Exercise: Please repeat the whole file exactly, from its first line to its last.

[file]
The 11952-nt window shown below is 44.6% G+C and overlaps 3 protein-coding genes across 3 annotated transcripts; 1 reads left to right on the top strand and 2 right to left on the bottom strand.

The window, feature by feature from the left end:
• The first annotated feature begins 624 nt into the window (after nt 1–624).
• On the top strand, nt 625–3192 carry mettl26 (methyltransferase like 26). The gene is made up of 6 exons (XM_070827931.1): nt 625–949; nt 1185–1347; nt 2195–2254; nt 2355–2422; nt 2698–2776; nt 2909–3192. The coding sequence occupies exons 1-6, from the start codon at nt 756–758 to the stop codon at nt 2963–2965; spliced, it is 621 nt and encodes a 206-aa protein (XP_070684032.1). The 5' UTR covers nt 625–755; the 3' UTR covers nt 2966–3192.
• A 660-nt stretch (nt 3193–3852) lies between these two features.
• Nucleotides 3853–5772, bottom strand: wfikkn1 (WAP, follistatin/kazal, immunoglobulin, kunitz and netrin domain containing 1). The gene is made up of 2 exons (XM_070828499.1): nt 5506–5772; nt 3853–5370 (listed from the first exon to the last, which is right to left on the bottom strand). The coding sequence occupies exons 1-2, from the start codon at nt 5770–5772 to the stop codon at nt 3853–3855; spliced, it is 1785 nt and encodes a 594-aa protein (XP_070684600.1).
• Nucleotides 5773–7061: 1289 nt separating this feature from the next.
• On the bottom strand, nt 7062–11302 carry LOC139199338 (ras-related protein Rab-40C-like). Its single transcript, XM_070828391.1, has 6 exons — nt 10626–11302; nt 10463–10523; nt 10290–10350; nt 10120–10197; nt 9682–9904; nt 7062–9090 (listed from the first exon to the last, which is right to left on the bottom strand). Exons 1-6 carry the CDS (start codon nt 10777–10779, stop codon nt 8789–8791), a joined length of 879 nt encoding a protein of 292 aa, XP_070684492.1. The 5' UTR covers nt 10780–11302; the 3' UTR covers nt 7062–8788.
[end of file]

The 11952-nt window shown below is 44.6% G+C and overlaps 3 protein-coding genes across 3 annotated transcripts; 1 reads left to right on the top strand and 2 right to left on the bottom strand.

The window, feature by feature from the left end:
• The first annotated feature begins 624 nt into the window (after nt 1–624).
• On the top strand, nt 625–3192 carry mettl26 (methyltransferase like 26). The gene is made up of 6 exons (XM_070827931.1): nt 625–949; nt 1185–1347; nt 2195–2254; nt 2355–2422; nt 2698–2776; nt 2909–3192. The coding sequence occupies exons 1-6, from the start codon at nt 756–758 to the stop codon at nt 2963–2965; spliced, it is 621 nt and encodes a 206-aa protein (XP_070684032.1). The 5' UTR covers nt 625–755; the 3' UTR covers nt 2966–3192.
• A 660-nt stretch (nt 3193–3852) lies between these two features.
• Nucleotides 3853–5772, bottom strand: wfikkn1 (WAP, follistatin/kazal, immunoglobulin, kunitz and netrin domain containing 1). The gene is made up of 2 exons (XM_070828499.1): nt 5506–5772; nt 3853–5370 (listed from the first exon to the last, which is right to left on the bottom strand). The coding sequence occupies exons 1-2, from the start codon at nt 5770–5772 to the stop codon at nt 3853–3855; spliced, it is 1785 nt and encodes a 594-aa protein (XP_070684600.1).
• Nucleotides 5773–7061: 1289 nt separating this feature from the next.
• On the bottom strand, nt 7062–11302 carry LOC139199338 (ras-related protein Rab-40C-like). Its single transcript, XM_070828391.1, has 6 exons — nt 10626–11302; nt 10463–10523; nt 10290–10350; nt 10120–10197; nt 9682–9904; nt 7062–9090 (listed from the first exon to the last, which is right to left on the bottom strand). Exons 1-6 carry the CDS (start codon nt 10777–10779, stop codon nt 8789–8791), a joined length of 879 nt encoding a protein of 292 aa, XP_070684492.1. The 5' UTR covers nt 10780–11302; the 3' UTR covers nt 7062–8788.